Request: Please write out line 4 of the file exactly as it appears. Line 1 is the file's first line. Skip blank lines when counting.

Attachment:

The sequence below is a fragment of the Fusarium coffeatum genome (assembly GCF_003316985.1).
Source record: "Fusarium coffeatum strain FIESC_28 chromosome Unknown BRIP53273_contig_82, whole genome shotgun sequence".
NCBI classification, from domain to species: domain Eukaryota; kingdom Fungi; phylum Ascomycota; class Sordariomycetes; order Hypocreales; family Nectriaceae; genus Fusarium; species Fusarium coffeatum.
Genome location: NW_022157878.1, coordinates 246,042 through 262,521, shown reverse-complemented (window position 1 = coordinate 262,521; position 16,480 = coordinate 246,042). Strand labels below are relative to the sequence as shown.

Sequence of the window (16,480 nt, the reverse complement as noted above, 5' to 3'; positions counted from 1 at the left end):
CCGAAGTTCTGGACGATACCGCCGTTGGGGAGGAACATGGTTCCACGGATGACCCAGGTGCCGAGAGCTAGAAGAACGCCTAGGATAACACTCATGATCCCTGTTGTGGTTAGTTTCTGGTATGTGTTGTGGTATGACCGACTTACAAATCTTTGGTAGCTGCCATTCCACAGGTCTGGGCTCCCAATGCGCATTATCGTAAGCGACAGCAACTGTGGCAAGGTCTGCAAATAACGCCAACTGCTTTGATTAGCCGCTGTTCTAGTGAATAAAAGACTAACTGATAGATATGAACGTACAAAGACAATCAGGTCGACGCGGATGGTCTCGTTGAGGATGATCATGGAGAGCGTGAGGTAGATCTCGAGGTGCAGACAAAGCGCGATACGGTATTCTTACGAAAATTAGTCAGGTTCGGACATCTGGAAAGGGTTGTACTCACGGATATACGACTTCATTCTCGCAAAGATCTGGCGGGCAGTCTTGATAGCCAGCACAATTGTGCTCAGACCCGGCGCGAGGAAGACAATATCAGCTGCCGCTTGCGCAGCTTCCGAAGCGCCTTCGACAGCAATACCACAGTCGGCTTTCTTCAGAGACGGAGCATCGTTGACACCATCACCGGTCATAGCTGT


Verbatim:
Genome location: NW_022157878.1, coordinates 246,042 through 262,521, shown reverse-complemented (window position 1 = coordinate 262,521; position 16,480 = coordinate 246,042). Strand labels below are relative to the sequence as shown.